So let’s deal with the professor first.  He needs help.  Serious help.  I can see why he was put on leave and was described as creepy.  It is exactly what he is, creepy.  Some say that his purpose was not well-defined but I disagree.  I think he probably got in trouble for sexually harassing a student and the institution he works for wanted him to disappear for a few months in hopes that the drama he stirred up would be forgotten or blow over.  While I did find him creepy I have to say I did not totally despise him.  I almost feel bad for him as I truly feel he needs help before he hurts someone.  Or it could be that I feel a tad guilty knowing I have become as obsessed with the patient’s story as he has.

Now for the therapist and her client.  This was a moving story and the sole reason I’m glad I listen to this book.  The patient’s story is that of a young woman in search of her identity.  Like many of us, she did not feel like she fit in and desperately needed to connect with her origins to make sense of the life she now leads.  What she learns is not pleasant and logically speaking should hold no reflection on who she is as a person but I can not say I would feel differently if I was in her shoes.  This part of the story is so worth wading through the creepy professor parts.

My Rating: 4 Stars

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Last Train to Istanbul by Ayşe Kulin – 4 Stars

Last Train to IstanbulCover art thanks to Goodreads, click on it to visit book’s page there.

I borrowed this book from my library!

Book Synopsis:

As the daughter of one of Turkey’s last Ottoman pashas, Selva could win the heart of any man in Ankara. Yet the spirited young beauty only has eyes for Rafael Alfandari, the handsome Jewish son of an esteemed court physician. In defiance of their families, they marry, fleeing to Paris to build a new life.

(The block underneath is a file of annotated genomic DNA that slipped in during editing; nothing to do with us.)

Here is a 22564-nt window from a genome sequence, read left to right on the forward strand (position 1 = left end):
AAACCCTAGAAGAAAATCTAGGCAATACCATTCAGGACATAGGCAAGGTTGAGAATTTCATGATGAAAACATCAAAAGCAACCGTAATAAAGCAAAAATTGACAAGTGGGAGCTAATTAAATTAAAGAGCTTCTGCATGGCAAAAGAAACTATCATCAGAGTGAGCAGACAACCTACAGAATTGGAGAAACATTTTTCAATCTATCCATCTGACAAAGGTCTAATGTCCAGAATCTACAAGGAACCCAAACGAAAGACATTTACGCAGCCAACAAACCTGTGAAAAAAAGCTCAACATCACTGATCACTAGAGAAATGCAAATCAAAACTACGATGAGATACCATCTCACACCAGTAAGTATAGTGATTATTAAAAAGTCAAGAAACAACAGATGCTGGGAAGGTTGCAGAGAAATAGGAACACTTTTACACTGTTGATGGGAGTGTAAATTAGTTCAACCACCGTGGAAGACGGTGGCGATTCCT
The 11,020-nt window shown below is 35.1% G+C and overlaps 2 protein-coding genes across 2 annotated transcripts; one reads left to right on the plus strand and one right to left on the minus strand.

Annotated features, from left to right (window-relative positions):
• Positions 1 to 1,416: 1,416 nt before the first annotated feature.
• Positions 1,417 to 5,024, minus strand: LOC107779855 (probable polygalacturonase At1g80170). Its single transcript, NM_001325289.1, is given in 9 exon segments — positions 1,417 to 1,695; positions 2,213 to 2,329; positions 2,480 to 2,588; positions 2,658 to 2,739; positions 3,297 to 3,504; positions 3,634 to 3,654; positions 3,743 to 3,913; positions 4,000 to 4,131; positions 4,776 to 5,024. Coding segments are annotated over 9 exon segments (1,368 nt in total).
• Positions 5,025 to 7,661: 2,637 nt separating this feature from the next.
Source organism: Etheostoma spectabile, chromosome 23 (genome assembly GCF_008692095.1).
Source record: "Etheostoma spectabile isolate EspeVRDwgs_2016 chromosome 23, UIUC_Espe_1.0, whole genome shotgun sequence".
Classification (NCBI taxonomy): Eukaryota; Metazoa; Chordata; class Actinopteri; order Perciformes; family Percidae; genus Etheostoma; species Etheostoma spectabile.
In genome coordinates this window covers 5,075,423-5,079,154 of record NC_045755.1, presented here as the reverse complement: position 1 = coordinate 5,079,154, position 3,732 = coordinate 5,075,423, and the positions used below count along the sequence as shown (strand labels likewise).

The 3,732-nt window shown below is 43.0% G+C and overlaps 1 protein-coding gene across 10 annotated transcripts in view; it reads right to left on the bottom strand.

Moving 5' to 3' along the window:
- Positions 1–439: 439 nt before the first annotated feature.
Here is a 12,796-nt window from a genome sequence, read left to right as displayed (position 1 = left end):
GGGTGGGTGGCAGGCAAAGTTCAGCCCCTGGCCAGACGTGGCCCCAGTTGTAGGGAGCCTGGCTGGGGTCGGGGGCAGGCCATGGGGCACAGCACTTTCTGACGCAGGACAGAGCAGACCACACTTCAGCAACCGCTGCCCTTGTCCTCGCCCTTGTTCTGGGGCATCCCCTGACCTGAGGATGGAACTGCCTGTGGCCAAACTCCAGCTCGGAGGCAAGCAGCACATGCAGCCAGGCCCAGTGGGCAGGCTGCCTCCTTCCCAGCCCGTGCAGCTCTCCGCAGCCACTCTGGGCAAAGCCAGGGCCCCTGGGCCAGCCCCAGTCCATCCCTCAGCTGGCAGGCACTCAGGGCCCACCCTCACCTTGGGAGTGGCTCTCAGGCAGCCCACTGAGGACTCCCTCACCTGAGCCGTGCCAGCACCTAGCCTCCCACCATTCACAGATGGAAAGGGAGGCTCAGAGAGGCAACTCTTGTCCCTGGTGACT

But when the Nazis invade France, the exiled lovers will learn that nothing—not war, not politics, not even religion—can break the bonds of family. For after they learn that Selva is but one of their fellow citizens trapped in France, a handful of brave Turkish diplomats hatch a plan to spirit the Alfandaris and hundreds of innocents, many of whom are Jewish, to safety. Together, they must traverse a war-torn continent, crossing enemy lines and risking everything in a desperate bid for freedom. From Ankara to Paris, Cairo, and Berlin, Last Train to Istanbulis an uplifting tale of love and adventure from Turkey’s beloved bestselling novelist Ayşe Kulin.

My Review:

So.  You might be wondering if you have the right blog.  Yes, this genre fiction lover does upon occasion read outside of her comfortable box and this book is one of those exceptions to my regular reading  interest.  Before I get to the ‘real review’  I thought I would give you some background information on me to give you a better idea why I picked this book.  Basically I’m married to a Turk, oh sure he was born in Bulgaria, but he is a Turk (up until WWI his part of Bulgaria was included in the Ottoman Empire.  With the collapse of the empire, ending of the war and the redrawing of boarders his family found themselves outside of the newly formed Turkey).  Because of this I have visited Turkey a total of 8 times for vacation and visiting family,  I love Turkey and the Turkish people.  So in our house we will often bring home Turkish treasures that we find in the stores (towels, clothes, food, jewelry and books) simply because it came from or is about Turkey.  Often I have used the line “It’s made in Turkey” to justify a lovely bracelet or ring that catches my eye…hubby falls for it every time…  Anyway,  I was recently browsing for titles to add to the library book order and came across this book and thought it would be one my husband and other patrons in the area might like, WWII stories are popular in my town.  This is why a book that typically would never catch my eye ended up on my reading list.